23. Kak Julie said it right, most people ask about placing and podium finish.
    actually i saw this post from somebody else's facebook. u said it right sir, respect the distance. there is no such thing as bullshit 10km marathon.

  24. Black Mamba - thanks for dropping by. Well done on your 5:20 FM. I believe you came out stronger than you think you are and achieved more than most people that did not know to put in the amount of hard work just to be there. Recover well, take more stuff with protien and wear those compression tights. It help. Don't forget active recovery. It might be painful to run now, but it will only encourage you to be back faster. :) See you on the road (on foot, not in car as you drive a mean machine!)

  25. Jun Shen - When podium and position become too important, people will then find ways to be better. It's a competetive world out there. Just make sure that the results and podium is through hard work and not through find short cuts. ;-)

  26. we still have runners that do it on the spur of the moment or because their friend asked them to join .. not understanding the bigger picture, i guess we have to slowly and surely try to put this out to the marathoners wannabe :) i had fun that day, sorry i couldnt really tell you if your wife did pass you, I thot I saw her but then again many passed by .. but I guess she did hehe ..

  27. Well said and blogged..:) congrats to wifey which i reckon is an enormous feat!! couldn't join this year as I was sick for about a month. Its good to see that this year's race was excellently organized and hopefully i can make my comeback.. which category? i must respect the distance..

  28. congrats to u and wifey!!!! well, esp wifey for completing her FIRST ever FULL marathon (and many many more to come, I presume!!!)

    I totally understand what you're getting at about respecting the distance.
    I told my colleagues about the Sundown ultra that I took leave from work for...and the first thing they ask me was, "did you win?!?!"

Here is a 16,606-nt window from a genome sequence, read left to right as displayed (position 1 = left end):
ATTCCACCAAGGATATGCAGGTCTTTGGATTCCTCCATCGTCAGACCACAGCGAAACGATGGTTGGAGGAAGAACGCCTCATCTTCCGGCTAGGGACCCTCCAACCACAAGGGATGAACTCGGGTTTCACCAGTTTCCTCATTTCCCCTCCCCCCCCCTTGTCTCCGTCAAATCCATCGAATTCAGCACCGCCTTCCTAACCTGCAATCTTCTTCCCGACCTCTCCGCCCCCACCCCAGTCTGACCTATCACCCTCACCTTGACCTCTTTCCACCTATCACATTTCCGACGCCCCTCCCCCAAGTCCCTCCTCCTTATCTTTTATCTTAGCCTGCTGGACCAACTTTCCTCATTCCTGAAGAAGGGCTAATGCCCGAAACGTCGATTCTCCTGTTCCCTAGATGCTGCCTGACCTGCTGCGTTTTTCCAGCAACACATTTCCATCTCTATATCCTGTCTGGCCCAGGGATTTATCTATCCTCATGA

(honestly, i don't think I'd get anywhere near winning even if I was half as fast as Lamchanak)

    but the banana story was absolutely hilarious!!!!!!

  29. Doc mafietz -I hope you are almost 100% recovered. Did noticed you went "missing" for a while. I think for you to start off again, 10km amacam?

    Doc PS - i get that too. After every race i finish and back in office, they will ask me "got win ah?" I always tell them if i "got win", i long time no need work here liao.

    Well done on the SD100K. It's mental!

  30. If in a run (whatever distant it might be: 5KM, 10KM, 21KM or 42KM) and we need to slow down and walk and then continue to run back again to complete the whole race, does this mean that we are disrespecting the distant?

    From: Choongster.....

  31. Choongster - no. you are only disrespcting the distance if you disrespect yourself and not put in enough training mileage. It is ok to walk. I walk during races. I will crawl if i have to.

  32. Well said...I am currently training up for my maiden FM at SCKLM. Its no easy task even with weeks of training. Nonetheless, your message is a reminder ;it hits the point on respecting the distance and putting in the mileage. As the day draws nearer, its already giving me goose-bumps and a racing heart when I think about it.All is say and done, just enjoy the race, the company, the experience and most of all respecting the distance.

  33. LG - good luck with the training. 33 days more from today. I am very sure you have been putting in the mileages and definitely has weighed all pros and cons.

    We are all amateur athlete, at best we all exercise as an extension for our social connections and to stay healthy.

    My wish is to be able to do this until i am 80, or die, whichever come first. So, definitely putting in the training is utmost importance!